It is an excepted fact that anything not strictly herbivorous may be regarded as carnivorous, that includes omnivores.

Australia does not really have any land placental carnivores apart from the dingo, which should be considered a naturalised Australian as it has been here for about 5000 years; having been introduced from Indonesia. The dingo out competed the thylacine which is now extinct even from Tasmania. The only other land carnivorous placentals are introduced far more recently and include the fox, the wild dog and the feral cat, all of which have had devastating impact on our native fauna.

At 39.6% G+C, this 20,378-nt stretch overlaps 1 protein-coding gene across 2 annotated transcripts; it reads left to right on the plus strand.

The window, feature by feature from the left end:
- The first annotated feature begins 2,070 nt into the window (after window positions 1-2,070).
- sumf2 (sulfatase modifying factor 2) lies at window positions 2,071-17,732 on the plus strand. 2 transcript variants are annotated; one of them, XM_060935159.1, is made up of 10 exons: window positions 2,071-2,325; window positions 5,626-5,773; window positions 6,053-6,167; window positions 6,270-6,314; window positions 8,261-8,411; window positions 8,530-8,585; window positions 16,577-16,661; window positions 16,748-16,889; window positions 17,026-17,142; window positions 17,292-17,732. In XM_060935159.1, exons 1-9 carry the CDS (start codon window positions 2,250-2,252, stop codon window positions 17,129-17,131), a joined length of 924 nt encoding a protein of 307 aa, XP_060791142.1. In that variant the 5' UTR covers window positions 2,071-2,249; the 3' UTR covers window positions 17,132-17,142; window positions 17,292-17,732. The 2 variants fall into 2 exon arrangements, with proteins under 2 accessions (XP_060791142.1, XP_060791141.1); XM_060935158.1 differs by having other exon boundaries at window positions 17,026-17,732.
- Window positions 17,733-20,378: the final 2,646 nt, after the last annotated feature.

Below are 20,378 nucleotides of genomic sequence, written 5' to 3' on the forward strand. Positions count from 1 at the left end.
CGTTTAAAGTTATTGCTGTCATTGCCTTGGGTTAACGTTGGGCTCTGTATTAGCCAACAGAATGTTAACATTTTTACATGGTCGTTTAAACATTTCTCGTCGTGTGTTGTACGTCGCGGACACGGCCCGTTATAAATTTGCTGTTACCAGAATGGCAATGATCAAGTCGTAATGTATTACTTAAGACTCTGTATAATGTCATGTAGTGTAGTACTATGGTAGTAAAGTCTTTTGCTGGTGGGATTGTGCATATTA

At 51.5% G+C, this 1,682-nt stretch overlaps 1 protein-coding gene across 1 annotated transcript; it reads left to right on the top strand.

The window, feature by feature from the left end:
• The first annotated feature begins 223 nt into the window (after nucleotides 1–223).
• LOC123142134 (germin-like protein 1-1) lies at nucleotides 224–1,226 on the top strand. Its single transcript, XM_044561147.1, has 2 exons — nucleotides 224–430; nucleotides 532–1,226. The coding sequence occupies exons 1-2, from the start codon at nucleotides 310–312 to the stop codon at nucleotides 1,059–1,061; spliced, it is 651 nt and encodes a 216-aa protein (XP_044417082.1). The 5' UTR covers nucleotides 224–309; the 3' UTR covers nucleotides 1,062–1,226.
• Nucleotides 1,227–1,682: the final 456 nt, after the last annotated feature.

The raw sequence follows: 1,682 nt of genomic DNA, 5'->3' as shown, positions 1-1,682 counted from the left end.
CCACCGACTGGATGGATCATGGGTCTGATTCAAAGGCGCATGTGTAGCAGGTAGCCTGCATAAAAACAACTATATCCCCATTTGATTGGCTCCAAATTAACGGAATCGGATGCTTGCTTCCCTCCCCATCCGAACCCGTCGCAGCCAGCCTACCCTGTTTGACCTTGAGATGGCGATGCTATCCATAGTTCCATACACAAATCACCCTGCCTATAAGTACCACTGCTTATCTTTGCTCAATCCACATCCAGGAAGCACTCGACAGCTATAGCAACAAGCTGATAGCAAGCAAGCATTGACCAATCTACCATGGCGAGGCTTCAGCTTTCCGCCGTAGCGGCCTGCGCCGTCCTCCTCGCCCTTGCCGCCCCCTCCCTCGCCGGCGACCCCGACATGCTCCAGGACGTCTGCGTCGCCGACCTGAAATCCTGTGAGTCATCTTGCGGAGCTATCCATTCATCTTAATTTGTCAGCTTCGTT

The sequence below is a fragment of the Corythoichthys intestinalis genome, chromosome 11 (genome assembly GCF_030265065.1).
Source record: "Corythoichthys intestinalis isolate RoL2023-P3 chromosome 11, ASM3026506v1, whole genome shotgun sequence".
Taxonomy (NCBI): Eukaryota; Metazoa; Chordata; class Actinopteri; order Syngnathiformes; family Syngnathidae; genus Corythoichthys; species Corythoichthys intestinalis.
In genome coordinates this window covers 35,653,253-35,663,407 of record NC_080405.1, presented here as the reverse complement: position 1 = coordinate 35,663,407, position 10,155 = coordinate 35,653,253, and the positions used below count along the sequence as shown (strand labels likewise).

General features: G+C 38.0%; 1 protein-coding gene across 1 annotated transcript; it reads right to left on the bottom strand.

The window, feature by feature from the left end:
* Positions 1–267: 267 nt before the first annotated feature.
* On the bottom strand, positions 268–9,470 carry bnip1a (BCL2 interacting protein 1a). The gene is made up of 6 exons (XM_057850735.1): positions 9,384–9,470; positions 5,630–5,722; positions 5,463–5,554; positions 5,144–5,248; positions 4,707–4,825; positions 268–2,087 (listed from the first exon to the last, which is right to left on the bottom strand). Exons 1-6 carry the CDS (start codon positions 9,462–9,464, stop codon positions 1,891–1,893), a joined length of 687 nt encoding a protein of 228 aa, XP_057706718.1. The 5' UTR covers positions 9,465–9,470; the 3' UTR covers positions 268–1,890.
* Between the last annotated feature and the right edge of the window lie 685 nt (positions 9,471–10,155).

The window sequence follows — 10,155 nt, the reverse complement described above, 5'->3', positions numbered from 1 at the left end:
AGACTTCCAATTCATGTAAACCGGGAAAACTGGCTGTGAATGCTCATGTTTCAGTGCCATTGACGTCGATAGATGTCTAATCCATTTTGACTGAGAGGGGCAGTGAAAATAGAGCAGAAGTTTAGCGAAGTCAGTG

Feral cats are a huge problem to Australian wildlife and have been a significant influence on the extinction of several small mammals and birds. They are still contributing to the deaths of millions of animals each night in Australia. The feral cat was introduced with the first European visitors to Australia and was in fact actually later released with the intent of developing wild colonies in agricultural areas in the hope of reducing mice and rabbit populations in the 1800’s. Today the feral cat is the subject of various studies, fitting them with GPS transmitters and tracking them to understand their habits and reactions to differing environmental influences. There is a government program to both study and cull the cats. Some previously infested islands have been made cat free and offer a safe haven to introduce highly threatened native species in the hope of natural recovery of their populations.

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